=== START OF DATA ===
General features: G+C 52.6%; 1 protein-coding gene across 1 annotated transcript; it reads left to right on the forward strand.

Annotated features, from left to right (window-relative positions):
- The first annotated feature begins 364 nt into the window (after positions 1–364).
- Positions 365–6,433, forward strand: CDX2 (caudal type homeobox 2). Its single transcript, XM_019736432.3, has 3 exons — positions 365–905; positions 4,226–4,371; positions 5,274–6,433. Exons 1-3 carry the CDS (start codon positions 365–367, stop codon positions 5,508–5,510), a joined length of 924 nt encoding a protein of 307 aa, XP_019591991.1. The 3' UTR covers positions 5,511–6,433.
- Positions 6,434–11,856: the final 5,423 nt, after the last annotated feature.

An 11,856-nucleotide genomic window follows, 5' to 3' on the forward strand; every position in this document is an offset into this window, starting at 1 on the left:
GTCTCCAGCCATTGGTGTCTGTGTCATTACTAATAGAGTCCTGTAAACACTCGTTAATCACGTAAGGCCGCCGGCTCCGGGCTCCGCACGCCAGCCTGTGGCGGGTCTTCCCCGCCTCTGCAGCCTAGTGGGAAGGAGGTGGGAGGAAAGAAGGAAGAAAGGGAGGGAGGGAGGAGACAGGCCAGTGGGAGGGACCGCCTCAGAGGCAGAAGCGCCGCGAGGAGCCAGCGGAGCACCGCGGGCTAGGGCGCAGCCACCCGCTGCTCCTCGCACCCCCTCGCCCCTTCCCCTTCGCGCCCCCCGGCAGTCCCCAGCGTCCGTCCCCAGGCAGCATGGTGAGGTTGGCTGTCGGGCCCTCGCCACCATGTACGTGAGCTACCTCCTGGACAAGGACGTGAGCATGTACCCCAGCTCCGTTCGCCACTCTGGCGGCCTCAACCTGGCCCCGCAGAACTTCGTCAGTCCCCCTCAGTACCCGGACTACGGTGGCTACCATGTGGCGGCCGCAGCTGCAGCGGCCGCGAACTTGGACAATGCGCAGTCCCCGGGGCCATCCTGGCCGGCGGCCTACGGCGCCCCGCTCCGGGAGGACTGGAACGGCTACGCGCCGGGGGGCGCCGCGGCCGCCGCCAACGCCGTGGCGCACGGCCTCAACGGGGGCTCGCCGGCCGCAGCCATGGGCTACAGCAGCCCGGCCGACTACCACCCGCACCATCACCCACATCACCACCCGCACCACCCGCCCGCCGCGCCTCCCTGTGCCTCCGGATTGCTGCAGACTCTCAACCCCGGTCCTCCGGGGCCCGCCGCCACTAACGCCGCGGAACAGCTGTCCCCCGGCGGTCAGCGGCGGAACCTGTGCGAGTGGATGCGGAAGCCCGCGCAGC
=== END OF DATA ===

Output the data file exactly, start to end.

General features: G+C 52.6%; 1 protein-coding gene across 1 annotated transcript; it reads left to right on the forward strand.

Annotated features, from left to right (window-relative positions):
- The first annotated feature begins 364 nt into the window (after positions 1–364).
- Positions 365–6,433, forward strand: CDX2 (caudal type homeobox 2). Its single transcript, XM_019736432.3, has 3 exons — positions 365–905; positions 4,226–4,371; positions 5,274–6,433. Exons 1-3 carry the CDS (start codon positions 365–367, stop codon positions 5,508–5,510), a joined length of 924 nt encoding a protein of 307 aa, XP_019591991.1. The 3' UTR covers positions 5,511–6,433.
- Positions 6,434–11,856: the final 5,423 nt, after the last annotated feature.

An 11,856-nucleotide genomic window follows, 5' to 3' on the forward strand; every position in this document is an offset into this window, starting at 1 on the left:
GTCTCCAGCCATTGGTGTCTGTGTCATTACTAATAGAGTCCTGTAAACACTCGTTAATCACGTAAGGCCGCCGGCTCCGGGCTCCGCACGCCAGCCTGTGGCGGGTCTTCCCCGCCTCTGCAGCCTAGTGGGAAGGAGGTGGGAGGAAAGAAGGAAGAAAGGGAGGGAGGGAGGAGACAGGCCAGTGGGAGGGACCGCCTCAGAGGCAGAAGCGCCGCGAGGAGCCAGCGGAGCACCGCGGGCTAGGGCGCAGCCACCCGCTGCTCCTCGCACCCCCTCGCCCCTTCCCCTTCGCGCCCCCCGGCAGTCCCCAGCGTCCGTCCCCAGGCAGCATGGTGAGGTTGGCTGTCGGGCCCTCGCCACCATGTACGTGAGCTACCTCCTGGACAAGGACGTGAGCATGTACCCCAGCTCCGTTCGCCACTCTGGCGGCCTCAACCTGGCCCCGCAGAACTTCGTCAGTCCCCCTCAGTACCCGGACTACGGTGGCTACCATGTGGCGGCCGCAGCTGCAGCGGCCGCGAACTTGGACAATGCGCAGTCCCCGGGGCCATCCTGGCCGGCGGCCTACGGCGCCCCGCTCCGGGAGGACTGGAACGGCTACGCGCCGGGGGGCGCCGCGGCCGCCGCCAACGCCGTGGCGCACGGCCTCAACGGGGGCTCGCCGGCCGCAGCCATGGGCTACAGCAGCCCGGCCGACTACCACCCGCACCATCACCCACATCACCACCCGCACCACCCGCCCGCCGCGCCTCCCTGTGCCTCCGGATTGCTGCAGACTCTCAACCCCGGTCCTCCGGGGCCCGCCGCCACTAACGCCGCGGAACAGCTGTCCCCCGGCGGTCAGCGGCGGAACCTGTGCGAGTGGATGCGGAAGCCCGCGCAGC